Duran Duran’s Nick Rhodes Reflects on David Bowie’s Impact Ahead of Grammy Tribute

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The members of Duran Duran will be watching the 58th Grammy Awards' tribute to David Bowie on Monday night (Feb. 15) with some interest.

Sure, they're Lady Gaga fans -- who isn't? More importantly, they have a long history with Nile Rodgers and will be on the road with him and Chic this spring and summer. But mostly, it's extremely personal. Bowie, who died Jan. 10, was a crucial influence, and later a friend, as well as a mentor, both consciously and unconsciously.

As for so many, Bowie’s death was a shock that continues to resonate. Not surprisingly, then, Duran Duran keyboardist Nick Rhodes was happy to share his feelings about the legendary musician’s passing and impact, both on Duran Duran and the rest of the creative world.

"Like everybody else, I was profoundly sad, and still am. There was no question that as a musician, David Bowie was the singular person who inspired me more than anyone else to become a musician,” Rhodes says. “The first record I ever bought was The Rise and Fall of Ziggy Stardust when I was 10 years old. I saw David Bowie perform many times and was lucky enough to become his friend over the years.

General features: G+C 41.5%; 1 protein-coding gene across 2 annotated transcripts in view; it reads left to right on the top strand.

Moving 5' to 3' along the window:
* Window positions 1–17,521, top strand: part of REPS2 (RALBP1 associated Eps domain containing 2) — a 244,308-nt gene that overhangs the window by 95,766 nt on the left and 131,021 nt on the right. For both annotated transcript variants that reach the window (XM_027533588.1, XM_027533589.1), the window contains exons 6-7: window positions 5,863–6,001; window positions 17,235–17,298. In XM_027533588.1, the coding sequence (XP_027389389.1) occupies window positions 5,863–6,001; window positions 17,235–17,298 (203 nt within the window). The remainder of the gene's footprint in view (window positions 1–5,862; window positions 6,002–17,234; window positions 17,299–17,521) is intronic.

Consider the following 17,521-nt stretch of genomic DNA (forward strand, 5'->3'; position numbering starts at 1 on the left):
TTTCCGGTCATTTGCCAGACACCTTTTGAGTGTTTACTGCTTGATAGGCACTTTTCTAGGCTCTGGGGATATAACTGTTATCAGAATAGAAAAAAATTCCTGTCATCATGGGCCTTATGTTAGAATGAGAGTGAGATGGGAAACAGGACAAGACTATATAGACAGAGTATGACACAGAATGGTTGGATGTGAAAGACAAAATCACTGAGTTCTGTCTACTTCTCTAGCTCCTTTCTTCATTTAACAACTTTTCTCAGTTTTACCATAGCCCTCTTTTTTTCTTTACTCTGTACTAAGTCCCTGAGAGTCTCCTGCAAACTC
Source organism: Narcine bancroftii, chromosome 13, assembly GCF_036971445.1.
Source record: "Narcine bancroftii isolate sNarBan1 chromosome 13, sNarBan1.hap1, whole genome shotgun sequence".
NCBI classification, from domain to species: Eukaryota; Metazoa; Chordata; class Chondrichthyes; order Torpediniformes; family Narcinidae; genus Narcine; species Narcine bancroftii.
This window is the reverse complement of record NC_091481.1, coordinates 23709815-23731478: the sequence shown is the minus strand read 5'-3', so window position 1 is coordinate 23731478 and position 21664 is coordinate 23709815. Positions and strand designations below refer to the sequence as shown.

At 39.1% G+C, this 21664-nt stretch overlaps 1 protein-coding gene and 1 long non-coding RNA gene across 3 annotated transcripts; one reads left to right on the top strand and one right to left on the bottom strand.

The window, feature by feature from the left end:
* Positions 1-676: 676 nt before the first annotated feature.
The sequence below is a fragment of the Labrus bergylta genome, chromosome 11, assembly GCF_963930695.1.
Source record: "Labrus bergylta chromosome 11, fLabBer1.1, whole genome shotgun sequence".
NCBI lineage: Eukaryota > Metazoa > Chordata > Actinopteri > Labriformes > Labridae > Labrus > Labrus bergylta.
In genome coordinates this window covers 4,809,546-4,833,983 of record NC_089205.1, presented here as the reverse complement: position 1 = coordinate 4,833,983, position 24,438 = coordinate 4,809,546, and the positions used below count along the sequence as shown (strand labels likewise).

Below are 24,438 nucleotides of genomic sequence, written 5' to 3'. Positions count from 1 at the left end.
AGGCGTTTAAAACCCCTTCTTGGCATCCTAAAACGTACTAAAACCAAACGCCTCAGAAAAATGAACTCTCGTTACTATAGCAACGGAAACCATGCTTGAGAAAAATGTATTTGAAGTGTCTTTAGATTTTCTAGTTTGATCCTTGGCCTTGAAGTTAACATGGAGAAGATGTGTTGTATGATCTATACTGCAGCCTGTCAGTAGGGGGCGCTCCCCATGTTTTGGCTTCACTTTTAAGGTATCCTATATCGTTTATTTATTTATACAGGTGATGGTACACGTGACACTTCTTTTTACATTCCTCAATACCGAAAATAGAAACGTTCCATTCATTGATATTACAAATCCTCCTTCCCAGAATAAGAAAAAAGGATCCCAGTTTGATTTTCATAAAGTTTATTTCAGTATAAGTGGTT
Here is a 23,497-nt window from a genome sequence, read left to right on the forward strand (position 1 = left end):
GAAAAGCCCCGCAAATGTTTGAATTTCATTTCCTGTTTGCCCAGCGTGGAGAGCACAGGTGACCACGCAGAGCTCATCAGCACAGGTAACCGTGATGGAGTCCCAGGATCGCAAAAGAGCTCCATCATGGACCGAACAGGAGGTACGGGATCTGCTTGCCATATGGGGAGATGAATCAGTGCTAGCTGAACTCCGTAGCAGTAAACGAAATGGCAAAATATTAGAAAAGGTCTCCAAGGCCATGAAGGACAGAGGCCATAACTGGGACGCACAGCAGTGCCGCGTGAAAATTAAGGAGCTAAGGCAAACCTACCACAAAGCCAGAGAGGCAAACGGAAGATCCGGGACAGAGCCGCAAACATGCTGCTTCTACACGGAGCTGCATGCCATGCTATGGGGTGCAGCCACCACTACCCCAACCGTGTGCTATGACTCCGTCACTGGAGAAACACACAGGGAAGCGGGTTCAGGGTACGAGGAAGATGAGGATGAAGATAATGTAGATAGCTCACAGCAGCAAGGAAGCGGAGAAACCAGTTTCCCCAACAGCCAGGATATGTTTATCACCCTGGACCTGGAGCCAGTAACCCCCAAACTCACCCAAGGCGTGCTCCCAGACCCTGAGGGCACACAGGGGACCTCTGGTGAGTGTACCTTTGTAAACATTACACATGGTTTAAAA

The keyboardist says Duran Duran toured parts of America and Canada with Bowie on his Glass Spider tour. During that tour, members of Duran Duran spent time talking with Bowie about music and other things.

"He's the greatest musician of his generation," Rhodes says. "I don't think there's anyone that will touch what he has left for all of us, musically and culturally. I think he educated a generation not just in music but also fashion, art, photography. He really made the blueprint for what Duran Duran have always strived to do, stretching the boundaries and working with artists in different fields. He's a constant inspiration.

Rhodes says Bowie’s passing was “the most elegant exit that I’ve ever seen in my lifetime. So even to his last breath he was managing to confound people. A very brave and incredible thing to do. Extraordinary and also deeply sad."

Courtesy Billboard